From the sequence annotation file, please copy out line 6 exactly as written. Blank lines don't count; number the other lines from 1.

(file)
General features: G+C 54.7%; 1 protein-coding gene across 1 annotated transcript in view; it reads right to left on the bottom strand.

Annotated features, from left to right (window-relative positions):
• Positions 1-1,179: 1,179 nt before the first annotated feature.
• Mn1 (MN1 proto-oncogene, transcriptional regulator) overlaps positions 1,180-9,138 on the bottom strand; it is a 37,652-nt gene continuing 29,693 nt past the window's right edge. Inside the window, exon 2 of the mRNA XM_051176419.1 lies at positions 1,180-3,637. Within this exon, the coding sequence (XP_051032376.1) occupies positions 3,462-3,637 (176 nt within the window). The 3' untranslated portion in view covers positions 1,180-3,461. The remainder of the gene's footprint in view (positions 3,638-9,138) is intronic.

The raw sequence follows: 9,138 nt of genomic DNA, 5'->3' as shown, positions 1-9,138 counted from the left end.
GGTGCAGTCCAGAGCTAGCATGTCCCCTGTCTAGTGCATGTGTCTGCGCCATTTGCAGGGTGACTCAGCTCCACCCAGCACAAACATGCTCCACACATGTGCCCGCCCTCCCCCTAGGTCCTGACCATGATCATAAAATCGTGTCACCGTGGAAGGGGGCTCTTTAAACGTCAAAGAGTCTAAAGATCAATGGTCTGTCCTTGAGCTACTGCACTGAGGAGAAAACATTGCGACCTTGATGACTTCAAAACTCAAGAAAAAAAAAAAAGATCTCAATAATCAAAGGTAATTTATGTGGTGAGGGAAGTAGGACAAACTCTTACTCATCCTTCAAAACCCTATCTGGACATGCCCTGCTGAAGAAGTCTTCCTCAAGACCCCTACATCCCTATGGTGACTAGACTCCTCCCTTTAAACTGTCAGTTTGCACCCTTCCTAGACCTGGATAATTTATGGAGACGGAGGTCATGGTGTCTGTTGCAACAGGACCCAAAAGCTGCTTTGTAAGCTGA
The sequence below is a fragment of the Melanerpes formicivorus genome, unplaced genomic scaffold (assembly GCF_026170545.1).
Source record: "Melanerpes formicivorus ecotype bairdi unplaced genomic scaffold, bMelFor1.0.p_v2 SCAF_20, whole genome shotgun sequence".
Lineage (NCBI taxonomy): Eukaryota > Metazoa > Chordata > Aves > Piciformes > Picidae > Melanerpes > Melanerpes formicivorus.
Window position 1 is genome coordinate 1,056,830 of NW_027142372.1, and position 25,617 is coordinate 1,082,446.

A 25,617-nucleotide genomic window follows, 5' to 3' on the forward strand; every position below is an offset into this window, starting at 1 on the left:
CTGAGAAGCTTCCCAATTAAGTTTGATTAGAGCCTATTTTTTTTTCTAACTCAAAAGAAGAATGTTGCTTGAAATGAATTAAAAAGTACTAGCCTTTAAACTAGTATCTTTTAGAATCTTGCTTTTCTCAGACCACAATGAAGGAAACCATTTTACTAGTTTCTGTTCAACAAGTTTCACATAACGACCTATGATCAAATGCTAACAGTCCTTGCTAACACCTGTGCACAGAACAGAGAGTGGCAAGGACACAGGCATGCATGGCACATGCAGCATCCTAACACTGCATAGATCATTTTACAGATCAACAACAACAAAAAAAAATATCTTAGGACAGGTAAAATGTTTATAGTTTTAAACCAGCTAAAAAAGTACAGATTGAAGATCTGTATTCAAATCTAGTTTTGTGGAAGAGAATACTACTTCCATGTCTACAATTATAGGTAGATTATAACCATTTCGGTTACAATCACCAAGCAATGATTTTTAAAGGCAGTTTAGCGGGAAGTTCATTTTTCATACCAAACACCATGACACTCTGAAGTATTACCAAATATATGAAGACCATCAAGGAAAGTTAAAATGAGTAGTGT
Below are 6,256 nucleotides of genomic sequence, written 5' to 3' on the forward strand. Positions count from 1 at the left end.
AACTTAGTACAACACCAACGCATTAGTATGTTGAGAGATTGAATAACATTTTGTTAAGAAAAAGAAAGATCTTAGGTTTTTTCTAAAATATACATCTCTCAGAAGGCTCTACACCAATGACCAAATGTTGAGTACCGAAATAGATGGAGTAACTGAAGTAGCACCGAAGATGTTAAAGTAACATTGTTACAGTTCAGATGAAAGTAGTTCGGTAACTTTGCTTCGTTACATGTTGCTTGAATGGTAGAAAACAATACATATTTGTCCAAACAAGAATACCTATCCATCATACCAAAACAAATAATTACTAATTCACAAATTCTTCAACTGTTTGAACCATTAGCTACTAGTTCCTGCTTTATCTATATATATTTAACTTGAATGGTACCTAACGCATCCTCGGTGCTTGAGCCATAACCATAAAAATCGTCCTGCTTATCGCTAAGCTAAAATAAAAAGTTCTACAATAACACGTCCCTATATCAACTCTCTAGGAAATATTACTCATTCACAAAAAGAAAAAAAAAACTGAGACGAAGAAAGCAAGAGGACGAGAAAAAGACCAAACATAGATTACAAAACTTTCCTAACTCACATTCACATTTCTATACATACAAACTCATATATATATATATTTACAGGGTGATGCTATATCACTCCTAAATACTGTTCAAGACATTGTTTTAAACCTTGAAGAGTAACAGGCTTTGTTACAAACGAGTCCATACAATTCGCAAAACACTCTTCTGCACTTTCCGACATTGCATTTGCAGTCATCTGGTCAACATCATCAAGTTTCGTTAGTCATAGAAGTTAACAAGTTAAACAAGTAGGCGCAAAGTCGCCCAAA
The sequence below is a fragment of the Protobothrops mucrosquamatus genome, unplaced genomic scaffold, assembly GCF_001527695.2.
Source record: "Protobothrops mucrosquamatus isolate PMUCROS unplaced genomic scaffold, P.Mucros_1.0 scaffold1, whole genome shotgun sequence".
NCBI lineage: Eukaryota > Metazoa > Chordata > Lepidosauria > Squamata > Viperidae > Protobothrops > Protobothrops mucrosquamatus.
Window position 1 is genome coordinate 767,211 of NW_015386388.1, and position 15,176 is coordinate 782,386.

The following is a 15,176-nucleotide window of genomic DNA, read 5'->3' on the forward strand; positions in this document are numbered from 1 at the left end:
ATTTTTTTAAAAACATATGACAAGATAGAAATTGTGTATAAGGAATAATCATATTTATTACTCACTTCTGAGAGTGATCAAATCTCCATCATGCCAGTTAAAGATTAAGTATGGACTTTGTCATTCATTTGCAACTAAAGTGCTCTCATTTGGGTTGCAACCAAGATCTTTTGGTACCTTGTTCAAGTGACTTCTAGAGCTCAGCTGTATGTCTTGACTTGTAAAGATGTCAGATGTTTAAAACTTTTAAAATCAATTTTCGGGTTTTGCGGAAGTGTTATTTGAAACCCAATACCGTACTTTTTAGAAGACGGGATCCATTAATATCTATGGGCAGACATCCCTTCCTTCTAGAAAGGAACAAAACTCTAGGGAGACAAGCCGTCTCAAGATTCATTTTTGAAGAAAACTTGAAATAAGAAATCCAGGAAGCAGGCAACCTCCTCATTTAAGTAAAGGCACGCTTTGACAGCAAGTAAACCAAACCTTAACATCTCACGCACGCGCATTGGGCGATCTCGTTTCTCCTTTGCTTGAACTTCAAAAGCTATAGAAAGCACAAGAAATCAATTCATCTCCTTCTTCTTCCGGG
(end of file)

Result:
GGTGCAGTCCAGAGCTAGCATGTCCCCTGTCTAGTGCATGTGTCTGCGCCATTTGCAGGGTGACTCAGCTCCACCCAGCACAAACATGCTCCACACATGTGCCCGCCCTCCCCCTAGGTCCTGACCATGATCATAAAATCGTGTCACCGTGGAAGGGGGCTCTTTAAACGTCAAAGAGTCTAAAGATCAATGGTCTGTCCTTGAGCTACTGCACTGAGGAGAAAACATTGCGACCTTGATGACTTCAAAACTCAAGAAAAAAAAAAAAGATCTCAATAATCAAAGGTAATTTATGTGGTGAGGGAAGTAGGACAAACTCTTACTCATCCTTCAAAACCCTATCTGGACATGCCCTGCTGAAGAAGTCTTCCTCAAGACCCCTACATCCCTATGGTGACTAGACTCCTCCCTTTAAACTGTCAGTTTGCACCCTTCCTAGACCTGGATAATTTATGGAGACGGAGGTCATGGTGTCTGTTGCAACAGGACCCAAAAGCTGCTTTGTAAGCTGA